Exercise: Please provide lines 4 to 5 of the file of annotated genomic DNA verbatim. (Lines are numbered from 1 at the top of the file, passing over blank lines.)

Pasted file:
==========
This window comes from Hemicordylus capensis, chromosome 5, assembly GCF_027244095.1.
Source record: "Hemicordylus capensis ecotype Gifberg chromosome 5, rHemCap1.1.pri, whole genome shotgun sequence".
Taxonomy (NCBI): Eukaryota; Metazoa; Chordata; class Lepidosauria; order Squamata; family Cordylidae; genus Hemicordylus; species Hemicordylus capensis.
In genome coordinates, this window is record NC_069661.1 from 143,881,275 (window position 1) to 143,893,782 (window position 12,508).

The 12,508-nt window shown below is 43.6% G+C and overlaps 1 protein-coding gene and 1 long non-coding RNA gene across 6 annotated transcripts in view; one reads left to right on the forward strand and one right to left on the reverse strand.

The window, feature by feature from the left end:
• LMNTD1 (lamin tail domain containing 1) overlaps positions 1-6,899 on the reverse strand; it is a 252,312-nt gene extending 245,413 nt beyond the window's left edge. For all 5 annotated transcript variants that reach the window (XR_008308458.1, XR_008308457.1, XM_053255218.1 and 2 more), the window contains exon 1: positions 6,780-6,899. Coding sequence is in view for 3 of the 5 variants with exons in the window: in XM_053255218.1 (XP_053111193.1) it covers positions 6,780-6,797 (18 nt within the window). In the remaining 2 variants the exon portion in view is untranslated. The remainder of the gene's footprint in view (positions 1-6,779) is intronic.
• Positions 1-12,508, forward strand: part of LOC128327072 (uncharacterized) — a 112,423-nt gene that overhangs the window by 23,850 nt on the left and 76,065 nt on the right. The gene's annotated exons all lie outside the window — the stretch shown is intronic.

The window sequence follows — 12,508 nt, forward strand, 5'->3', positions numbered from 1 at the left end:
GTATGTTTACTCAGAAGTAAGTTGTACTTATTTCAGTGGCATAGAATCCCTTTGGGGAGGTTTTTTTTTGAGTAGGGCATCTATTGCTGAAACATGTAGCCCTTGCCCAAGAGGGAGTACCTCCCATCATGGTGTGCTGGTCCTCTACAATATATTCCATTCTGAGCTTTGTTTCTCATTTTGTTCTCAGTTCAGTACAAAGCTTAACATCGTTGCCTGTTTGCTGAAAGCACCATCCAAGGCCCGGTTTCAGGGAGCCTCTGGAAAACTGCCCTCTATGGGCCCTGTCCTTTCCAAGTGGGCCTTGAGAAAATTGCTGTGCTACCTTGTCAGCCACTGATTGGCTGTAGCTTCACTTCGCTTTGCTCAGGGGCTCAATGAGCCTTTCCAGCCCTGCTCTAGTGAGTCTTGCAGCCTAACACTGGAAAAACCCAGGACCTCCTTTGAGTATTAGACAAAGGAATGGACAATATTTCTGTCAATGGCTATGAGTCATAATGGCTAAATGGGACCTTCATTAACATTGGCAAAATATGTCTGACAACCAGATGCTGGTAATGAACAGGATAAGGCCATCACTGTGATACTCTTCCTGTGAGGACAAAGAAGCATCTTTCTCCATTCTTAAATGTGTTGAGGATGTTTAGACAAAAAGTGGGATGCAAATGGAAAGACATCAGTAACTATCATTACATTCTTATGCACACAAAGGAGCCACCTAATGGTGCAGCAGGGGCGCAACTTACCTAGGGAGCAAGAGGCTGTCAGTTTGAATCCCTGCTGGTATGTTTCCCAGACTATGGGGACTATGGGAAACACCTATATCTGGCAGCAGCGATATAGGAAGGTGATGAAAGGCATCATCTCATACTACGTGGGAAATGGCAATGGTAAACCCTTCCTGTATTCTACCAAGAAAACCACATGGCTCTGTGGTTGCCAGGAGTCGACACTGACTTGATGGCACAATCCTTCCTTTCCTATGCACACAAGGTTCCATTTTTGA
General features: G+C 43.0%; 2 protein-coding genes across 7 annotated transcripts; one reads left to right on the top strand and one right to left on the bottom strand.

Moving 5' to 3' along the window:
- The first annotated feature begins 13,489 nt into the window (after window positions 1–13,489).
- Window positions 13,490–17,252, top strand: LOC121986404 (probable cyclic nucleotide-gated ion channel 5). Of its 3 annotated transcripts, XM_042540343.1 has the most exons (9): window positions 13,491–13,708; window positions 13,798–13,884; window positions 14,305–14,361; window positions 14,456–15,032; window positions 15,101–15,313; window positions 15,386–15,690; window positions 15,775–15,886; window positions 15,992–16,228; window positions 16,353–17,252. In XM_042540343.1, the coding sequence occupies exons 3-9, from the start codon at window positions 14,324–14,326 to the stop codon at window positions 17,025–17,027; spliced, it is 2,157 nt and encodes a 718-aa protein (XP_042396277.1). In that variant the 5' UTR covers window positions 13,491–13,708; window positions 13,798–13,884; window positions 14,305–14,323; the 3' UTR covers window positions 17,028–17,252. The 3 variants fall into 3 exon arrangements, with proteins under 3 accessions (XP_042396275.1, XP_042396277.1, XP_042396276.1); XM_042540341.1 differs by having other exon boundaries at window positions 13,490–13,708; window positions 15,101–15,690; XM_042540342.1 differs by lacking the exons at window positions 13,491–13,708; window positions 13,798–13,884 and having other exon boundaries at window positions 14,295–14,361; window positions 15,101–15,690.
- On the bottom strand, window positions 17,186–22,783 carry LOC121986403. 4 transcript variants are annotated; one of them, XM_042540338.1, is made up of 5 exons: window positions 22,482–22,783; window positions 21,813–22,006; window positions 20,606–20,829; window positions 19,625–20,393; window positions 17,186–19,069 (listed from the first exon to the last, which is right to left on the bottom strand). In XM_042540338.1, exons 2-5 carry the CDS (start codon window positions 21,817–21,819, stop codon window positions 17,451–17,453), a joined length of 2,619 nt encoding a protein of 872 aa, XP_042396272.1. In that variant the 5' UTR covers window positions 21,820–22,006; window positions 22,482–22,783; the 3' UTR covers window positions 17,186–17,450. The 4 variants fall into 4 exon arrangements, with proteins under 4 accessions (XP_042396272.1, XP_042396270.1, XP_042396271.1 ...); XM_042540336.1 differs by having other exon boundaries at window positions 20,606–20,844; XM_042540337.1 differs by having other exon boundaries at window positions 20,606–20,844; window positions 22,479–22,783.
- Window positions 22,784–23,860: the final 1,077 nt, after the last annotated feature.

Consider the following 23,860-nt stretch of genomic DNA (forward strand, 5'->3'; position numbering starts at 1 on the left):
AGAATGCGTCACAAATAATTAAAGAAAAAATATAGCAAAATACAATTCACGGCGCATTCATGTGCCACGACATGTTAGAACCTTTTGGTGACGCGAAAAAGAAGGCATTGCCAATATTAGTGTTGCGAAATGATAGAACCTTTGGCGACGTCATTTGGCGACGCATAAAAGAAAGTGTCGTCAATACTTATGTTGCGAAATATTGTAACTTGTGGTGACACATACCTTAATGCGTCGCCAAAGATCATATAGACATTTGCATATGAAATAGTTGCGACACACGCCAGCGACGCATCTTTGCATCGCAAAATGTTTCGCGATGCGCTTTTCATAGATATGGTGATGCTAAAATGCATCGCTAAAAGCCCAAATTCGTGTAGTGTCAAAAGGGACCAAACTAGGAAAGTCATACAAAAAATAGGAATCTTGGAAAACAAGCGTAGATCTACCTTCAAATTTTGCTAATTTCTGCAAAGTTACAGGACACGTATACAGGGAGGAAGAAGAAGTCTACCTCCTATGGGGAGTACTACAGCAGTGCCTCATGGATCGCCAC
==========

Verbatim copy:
In genome coordinates, this window is record NC_069661.1 from 143,881,275 (window position 1) to 143,893,782 (window position 12,508).

The 12,508-nt window shown below is 43.6% G+C and overlaps 1 protein-coding gene and 1 long non-coding RNA gene across 6 annotated transcripts in view; one reads left to right on the forward strand and one right to left on the reverse strand.